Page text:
Originally published: August 2020
Author: Sarah Crossan
Published by: Bloomsbury
Length: 272 pages
Reading dates: 12-15 September 2020
I have been a huge fan of Sarah Crossan’s young adult books since 2017, when I went along to a Waterstones event with a friend to hear her talk with Brian Conaghan about how they wrote We Come Apart together. I read the wonderful One just before the event and I was blown away. Written for older teenagers, her work is mostly written in verse, which make her books perfect for reluctant readers as they are easily accessible, yet write about quite hard hitting subjects.
Here is the Beehive is her first adult book and is also written in verse. It tells the story of Ana and Connor who have been having an affair for three years. Ana is a solicitor and meets Connor when he visits her on a legal matter. She spots him in a bar some time later and they get talking and so embark on an affair – getting together in hotel rooms and coffee shops, they build a world for just the two of them, away from their spouses and children.
The book begins when she finds out that Connor has died in a tragic accident. They were on a break and she finds out purely by accident when Connor’s wife Rebecca calls her in a legal capacity to discuss his will. Ana is utterly alone in her grief – no-one else knew about the affair so Ana has to try and get on with her life as if nothing has happened.
How can we lose someone the world never knew was ours? How do we grieve for something no one else can ever find out?
Ana’s solution is to end up befriending Rebecca. She meets her to discuss Connor’s will then offers to go to their house to get all the paperwork together that they need. Extending the hand of friendship to the unsuspecting Rebecca, she is desperate for any snippets of their lives that she can discover.
Ana isn’t a very likeable protagonist – I always find it hard to have sympathy for someone who has had an affair and despite her devastation of the loss of Connor, she still isn’t a sympathetic figure. The books flits back and forwards in time to before and after Connor’s death. We hear about the affair from Ana’s point of view – about the early thrill of their forbidden relationship and the jealously that springs up between Ana and Connor as they realise their lives are still going on with their spouses. They still have sex with their partners, they still go on holiday. We can see from the outside how badly she treats her husband, especially after Connor’s death when she is so engrossed in her grief that she doesn’t even pretend to be a caring wife anymore.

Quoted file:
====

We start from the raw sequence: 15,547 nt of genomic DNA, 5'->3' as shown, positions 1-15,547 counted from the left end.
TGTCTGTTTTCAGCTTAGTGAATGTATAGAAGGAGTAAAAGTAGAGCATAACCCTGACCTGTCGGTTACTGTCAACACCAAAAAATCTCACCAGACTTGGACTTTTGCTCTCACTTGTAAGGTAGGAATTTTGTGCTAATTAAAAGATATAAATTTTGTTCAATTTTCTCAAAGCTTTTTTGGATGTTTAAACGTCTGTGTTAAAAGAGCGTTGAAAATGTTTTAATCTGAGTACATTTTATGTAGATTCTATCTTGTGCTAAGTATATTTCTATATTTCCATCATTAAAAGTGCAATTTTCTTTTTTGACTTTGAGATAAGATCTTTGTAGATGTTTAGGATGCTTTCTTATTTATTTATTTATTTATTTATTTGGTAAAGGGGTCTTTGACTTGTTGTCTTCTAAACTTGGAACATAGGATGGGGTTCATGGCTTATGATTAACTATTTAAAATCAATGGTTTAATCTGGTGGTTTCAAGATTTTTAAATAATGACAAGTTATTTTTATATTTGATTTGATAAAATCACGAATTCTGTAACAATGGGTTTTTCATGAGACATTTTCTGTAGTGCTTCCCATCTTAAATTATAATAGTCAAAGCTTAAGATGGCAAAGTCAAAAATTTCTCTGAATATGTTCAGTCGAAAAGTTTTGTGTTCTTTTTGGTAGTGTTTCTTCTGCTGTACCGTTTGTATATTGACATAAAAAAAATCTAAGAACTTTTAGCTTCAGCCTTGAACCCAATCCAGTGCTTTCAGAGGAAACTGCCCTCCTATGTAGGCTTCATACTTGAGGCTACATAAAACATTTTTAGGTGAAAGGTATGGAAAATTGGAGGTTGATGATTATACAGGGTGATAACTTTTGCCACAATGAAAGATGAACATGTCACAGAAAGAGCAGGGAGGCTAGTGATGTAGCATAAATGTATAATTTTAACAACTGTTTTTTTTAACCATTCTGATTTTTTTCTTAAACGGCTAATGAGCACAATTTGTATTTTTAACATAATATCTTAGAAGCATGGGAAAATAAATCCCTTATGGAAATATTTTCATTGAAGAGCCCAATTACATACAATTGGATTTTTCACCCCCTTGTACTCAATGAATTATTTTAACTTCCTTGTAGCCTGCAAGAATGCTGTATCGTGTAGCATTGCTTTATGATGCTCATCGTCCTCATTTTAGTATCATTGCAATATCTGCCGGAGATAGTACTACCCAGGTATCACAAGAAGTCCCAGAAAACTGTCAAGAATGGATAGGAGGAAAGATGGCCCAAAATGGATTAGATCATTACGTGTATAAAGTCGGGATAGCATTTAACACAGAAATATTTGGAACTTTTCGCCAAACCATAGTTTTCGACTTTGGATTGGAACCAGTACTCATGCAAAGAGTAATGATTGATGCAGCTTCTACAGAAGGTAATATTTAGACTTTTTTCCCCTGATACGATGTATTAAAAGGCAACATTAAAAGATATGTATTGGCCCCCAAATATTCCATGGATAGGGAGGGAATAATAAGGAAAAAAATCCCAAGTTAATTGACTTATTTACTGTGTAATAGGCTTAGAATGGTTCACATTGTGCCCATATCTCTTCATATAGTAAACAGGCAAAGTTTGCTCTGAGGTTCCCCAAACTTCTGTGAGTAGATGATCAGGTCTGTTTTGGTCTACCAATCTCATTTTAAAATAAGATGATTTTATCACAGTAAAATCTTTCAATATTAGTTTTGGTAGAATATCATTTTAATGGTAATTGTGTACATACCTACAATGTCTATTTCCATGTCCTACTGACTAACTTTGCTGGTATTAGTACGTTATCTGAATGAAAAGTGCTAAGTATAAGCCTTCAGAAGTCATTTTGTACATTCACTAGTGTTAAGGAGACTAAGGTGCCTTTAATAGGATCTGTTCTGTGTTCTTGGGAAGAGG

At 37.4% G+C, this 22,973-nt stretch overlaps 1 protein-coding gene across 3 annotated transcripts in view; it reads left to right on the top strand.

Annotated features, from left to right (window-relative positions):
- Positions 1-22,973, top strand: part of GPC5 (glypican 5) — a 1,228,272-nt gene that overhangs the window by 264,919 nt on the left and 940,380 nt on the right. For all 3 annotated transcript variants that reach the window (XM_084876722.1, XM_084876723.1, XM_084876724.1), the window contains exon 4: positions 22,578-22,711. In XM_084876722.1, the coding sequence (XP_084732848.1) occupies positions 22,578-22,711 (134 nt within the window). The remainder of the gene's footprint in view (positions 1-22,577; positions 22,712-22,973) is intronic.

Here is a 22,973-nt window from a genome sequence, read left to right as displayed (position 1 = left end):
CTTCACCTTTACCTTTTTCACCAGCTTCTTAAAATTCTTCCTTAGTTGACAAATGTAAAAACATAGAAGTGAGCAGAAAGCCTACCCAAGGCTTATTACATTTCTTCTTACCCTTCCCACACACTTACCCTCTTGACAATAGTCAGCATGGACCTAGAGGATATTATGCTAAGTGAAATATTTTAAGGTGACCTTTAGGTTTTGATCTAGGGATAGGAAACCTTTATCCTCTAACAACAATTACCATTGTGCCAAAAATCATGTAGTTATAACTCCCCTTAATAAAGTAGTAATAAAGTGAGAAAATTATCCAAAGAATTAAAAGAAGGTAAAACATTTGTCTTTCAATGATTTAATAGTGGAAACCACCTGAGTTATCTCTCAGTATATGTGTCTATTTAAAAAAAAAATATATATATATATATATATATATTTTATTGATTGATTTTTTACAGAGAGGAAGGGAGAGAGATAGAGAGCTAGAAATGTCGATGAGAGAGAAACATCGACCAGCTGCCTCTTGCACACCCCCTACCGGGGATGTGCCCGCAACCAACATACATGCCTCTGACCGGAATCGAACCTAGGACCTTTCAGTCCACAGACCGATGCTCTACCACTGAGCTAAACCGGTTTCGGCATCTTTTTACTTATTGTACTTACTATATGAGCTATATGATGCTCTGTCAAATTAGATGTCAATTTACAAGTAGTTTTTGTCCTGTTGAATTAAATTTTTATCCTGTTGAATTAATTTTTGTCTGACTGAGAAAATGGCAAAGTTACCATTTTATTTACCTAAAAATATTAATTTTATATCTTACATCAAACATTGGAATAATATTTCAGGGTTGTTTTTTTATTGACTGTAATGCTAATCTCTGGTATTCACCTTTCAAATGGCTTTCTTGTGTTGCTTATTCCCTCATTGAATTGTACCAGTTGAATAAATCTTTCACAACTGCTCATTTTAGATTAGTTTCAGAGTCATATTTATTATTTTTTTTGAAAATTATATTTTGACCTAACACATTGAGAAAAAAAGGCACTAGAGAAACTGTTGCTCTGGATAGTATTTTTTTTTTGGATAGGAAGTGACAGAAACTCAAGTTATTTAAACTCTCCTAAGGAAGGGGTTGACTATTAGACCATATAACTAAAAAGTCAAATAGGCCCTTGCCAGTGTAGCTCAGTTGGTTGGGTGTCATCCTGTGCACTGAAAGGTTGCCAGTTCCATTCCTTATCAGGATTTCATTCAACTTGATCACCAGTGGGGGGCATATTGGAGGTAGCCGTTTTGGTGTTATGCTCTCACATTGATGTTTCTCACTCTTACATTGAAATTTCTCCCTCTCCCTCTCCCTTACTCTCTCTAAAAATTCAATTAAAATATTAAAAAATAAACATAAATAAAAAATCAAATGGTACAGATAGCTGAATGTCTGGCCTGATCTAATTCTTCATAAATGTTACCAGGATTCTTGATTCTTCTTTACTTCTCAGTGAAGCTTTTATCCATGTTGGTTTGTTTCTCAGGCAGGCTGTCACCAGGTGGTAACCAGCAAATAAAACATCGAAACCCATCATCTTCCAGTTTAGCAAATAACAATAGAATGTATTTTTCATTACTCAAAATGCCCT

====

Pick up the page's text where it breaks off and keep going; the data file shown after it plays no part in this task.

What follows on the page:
It is unusual to read a book where an affair is the central theme. Affairs never end well and it was an uncomfortable book to read as I couldn’t help but judge Ana and Connor. But the devastation Ana feels is portrayed brilliantly and there is a lot of emotion, I could really feel what Ana was feeling. Crossan’s writing is so clever – she can tell a story so effectively in far fewer words than a normal novel but her writing also packs an emotional punch. An engrossing story, uncomfortable to read but layered and memorable and I highly recommend it.
About the author:
Sarah Crossan has lived in Dublin, London and New York, and now lives in Hertfordshire. She graduated with a degree in philosophy and literature before training as an English and drama teacher at Cambridge University. Since completing a masters in creative writing, she has been working to promote creative writing in schools. The Weight of Water and Apple and Rain were both shortlisted for the CILIP Carnegie Medal. In 2016, Sarah won the CILIP Carnegie Medal as well as the YA Book Prize, the CBI Book of the Year award and the CLiPPA Poetry Award for her novel, One.